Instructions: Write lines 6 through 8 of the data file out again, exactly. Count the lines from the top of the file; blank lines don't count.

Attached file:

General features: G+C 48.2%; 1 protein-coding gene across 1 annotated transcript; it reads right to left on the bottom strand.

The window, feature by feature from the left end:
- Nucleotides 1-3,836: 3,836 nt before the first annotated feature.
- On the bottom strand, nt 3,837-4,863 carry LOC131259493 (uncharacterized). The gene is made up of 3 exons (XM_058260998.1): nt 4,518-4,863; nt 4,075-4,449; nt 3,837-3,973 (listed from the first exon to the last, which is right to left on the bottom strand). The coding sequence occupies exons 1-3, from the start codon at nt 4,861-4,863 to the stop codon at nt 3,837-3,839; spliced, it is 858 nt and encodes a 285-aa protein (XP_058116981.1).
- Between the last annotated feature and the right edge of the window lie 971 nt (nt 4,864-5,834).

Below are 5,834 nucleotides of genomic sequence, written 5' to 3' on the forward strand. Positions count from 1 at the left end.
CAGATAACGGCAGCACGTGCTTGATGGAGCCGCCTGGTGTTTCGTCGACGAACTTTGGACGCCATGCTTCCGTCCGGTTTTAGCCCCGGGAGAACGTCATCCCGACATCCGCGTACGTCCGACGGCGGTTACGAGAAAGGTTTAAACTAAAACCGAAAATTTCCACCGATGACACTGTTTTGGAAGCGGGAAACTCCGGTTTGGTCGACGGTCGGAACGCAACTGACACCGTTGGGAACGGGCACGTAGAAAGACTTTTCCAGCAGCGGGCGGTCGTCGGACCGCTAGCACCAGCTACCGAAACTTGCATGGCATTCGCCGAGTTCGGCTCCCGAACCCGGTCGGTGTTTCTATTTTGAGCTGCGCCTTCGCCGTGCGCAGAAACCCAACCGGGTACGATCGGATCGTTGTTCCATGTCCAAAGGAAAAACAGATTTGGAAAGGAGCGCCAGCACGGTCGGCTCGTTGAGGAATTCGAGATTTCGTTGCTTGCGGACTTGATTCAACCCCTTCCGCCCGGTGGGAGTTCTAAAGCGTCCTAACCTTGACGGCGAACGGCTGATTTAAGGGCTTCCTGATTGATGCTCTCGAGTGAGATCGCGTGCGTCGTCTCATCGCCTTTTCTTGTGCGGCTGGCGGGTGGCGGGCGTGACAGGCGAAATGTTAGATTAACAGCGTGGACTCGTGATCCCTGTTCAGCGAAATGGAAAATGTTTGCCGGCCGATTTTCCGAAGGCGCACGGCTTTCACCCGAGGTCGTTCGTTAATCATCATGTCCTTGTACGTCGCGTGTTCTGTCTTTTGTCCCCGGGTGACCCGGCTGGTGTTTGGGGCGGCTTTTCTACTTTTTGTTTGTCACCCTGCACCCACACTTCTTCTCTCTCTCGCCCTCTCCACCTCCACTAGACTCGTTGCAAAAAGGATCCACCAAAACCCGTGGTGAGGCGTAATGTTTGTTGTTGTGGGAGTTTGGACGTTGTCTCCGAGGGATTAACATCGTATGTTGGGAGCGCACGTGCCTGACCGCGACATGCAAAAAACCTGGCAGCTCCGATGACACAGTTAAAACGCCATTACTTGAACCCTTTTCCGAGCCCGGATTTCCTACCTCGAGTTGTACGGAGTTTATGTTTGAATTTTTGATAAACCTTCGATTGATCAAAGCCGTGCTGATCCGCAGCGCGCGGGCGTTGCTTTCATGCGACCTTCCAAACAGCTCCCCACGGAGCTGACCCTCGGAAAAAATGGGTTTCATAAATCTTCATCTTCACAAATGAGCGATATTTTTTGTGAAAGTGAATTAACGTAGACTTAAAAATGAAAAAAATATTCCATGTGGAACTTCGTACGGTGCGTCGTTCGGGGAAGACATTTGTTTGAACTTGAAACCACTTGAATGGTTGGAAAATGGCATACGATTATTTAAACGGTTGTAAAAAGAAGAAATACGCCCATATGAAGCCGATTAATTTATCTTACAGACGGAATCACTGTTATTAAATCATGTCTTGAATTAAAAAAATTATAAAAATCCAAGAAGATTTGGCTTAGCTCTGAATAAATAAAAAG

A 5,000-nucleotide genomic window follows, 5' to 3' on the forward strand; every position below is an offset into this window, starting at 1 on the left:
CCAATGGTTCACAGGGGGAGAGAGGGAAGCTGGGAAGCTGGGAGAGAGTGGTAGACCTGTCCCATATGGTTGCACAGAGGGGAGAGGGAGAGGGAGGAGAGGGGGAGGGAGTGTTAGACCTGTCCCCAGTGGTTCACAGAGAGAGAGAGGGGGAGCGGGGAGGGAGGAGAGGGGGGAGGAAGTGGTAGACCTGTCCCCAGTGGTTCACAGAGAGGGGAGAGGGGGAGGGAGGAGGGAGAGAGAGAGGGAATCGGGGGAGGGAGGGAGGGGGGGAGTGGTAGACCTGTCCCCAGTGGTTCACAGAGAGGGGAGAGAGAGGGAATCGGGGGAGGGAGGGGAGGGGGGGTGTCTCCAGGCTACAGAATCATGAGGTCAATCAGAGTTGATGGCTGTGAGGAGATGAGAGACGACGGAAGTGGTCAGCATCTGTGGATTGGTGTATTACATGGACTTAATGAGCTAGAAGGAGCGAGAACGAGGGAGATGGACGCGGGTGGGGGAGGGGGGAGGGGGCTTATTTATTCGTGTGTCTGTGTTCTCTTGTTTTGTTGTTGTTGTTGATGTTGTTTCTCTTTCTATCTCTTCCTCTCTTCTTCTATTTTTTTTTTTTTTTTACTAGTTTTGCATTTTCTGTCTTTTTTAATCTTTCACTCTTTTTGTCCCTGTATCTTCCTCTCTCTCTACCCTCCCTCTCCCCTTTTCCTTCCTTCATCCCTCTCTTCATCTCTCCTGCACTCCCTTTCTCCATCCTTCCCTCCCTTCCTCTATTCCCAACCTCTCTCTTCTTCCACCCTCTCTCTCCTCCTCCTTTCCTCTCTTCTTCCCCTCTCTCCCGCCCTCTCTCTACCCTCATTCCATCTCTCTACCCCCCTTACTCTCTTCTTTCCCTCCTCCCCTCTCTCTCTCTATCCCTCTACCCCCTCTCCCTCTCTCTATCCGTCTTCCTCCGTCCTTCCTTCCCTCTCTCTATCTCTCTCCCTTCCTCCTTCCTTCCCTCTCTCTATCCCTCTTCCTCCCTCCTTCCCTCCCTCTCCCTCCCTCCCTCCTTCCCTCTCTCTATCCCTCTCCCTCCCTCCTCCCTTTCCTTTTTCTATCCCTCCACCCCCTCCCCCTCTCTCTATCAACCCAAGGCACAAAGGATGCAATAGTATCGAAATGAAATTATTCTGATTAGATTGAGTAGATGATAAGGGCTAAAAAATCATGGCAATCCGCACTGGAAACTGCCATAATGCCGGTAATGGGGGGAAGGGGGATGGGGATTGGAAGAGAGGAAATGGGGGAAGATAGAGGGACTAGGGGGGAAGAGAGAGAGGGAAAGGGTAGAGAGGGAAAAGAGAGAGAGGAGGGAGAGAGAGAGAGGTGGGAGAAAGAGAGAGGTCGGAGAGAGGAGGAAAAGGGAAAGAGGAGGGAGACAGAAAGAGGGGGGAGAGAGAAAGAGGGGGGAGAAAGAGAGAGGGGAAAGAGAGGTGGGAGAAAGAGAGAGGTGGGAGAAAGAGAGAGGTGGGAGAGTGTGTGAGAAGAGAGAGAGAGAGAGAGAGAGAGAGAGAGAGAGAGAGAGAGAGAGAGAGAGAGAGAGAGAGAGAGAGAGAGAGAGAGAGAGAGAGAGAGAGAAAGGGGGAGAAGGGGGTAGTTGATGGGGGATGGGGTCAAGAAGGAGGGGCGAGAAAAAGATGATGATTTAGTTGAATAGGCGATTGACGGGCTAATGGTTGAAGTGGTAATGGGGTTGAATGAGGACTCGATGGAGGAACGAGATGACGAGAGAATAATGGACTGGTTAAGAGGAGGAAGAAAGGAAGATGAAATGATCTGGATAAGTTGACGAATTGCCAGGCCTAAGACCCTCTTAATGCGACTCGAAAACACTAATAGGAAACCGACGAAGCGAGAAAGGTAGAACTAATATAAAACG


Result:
Below are 5,834 nucleotides of genomic sequence, written 5' to 3' on the forward strand. Positions count from 1 at the left end.
CAGATAACGGCAGCACGTGCTTGATGGAGCCGCCTGGTGTTTCGTCGACGAACTTTGGACGCCATGCTTCCGTCCGGTTTTAGCCCCGGGAGAACGTCATCCCGACATCCGCGTACGTCCGACGGCGGTTACGAGAAAGGTTTAAACTAAAACCGAAAATTTCCACCGATGACACTGTTTTGGAAGCGGGAAACTCCGGTTTGGTCGACGGTCGGAACGCAACTGACACCGTTGGGAACGGGCACGTAGAAAGACTTTTCCAGCAGCGGGCGGTCGTCGGACCGCTAGCACCAGCTACCGAAACTTGCATGGCATTCGCCGAGTTCGGCTCCCGAACCCGGTCGGTGTTTCTATTTTGAGCTGCGCCTTCGCCGTGCGCAGAAACCCAACCGGGTACGATCGGATCGTTGTTCCATGTCCAAAGGAAAAACAGATTTGGAAAGGAGCGCCAGCACGGTCGGCTCGTTGAGGAATTCGAGATTTCGTTGCTTGCGGACTTGATTCAACCCCTTCCGCCCGGTGGGAGTTCTAAAGCGTCCTAACCTTGACGGCGAACGGCTGATTTAAGGGCTTCCTGATTGATGCTCTCGAGTGAGATCGCGTGCGTCGTCTCATCGCCTTTTCTTGTGCGGCTGGCGGGTGGCGGGCGTGACAGGCGAAATGTTAGATTAACAGCGTGGACTCGTGATCCCTGTTCAGCGAAATGGAAAATGTTTGCCGGCCGATTTTCCGAAGGCGCACGGCTTTCACCCGAGGTCGTTCGTTAATCATCATGTCCTTGTACGTCGCGTGTTCTGTCTTTTGTCCCCGGGTGACCCGGCTGGTGTTTGGGGCGGCTTTTCTACTTTTTGTTTGTCACCCTGCACCCACACTTCTTCTCTCTCTCGCCCTCTCCACCTCCACTAGACTCGTTGCAAAAAGGATCCACCAAAACCCGTGGTGAGGCGTAATGTTTGTTGTTGTGGGAGTTTGGACGTTGTCTCCGAGGGATTAACATCGTATGTTGGGAGCGCACGTGCCTGACCGCGACATGCAAAAAACCTGGCAGCTCCGATGACACAGTTAAAACGCCATTACTTGAACCCTTTTCCGAGCCCGGATTTCCTACCTCGAGTTGTACGGAGTTTATGTTTGAATTTTTGATAAACCTTCGATTGATCAAAGCCGTGCTGATCCGCAGCGCGCGGGCGTTGCTTTCATGCGACCTTCCAAACAGCTCCCCACGGAGCTGACCCTCGGAAAAAATGGGTTTCATAAATCTTCATCTTCACAAATGAGCGATATTTTTTGTGAAAGTGAATTAACGTAGACTTAAAAATGAAAAAAATATTCCATGTGGAACTTCGTACGGTGCGTCGTTCGGGGAAGACATTTGTTTGAACTTGAAACCACTTGAATGGTTGGAAAATGGCATACGATTATTTAAACGGTTGTAAAAAGAAGAAATACGCCCATATGAAGCCGATTAATTTATCTTACAGACGGAATCACTGTTATTAAATCATGTCTTGAATTAAAAAAATTATAAAAATCCAAGAAGATTTGGCTTAGCTCTGAATAAATAAAAAG

A 5,000-nucleotide genomic window follows, 5' to 3' on the forward strand; every position below is an offset into this window, starting at 1 on the left: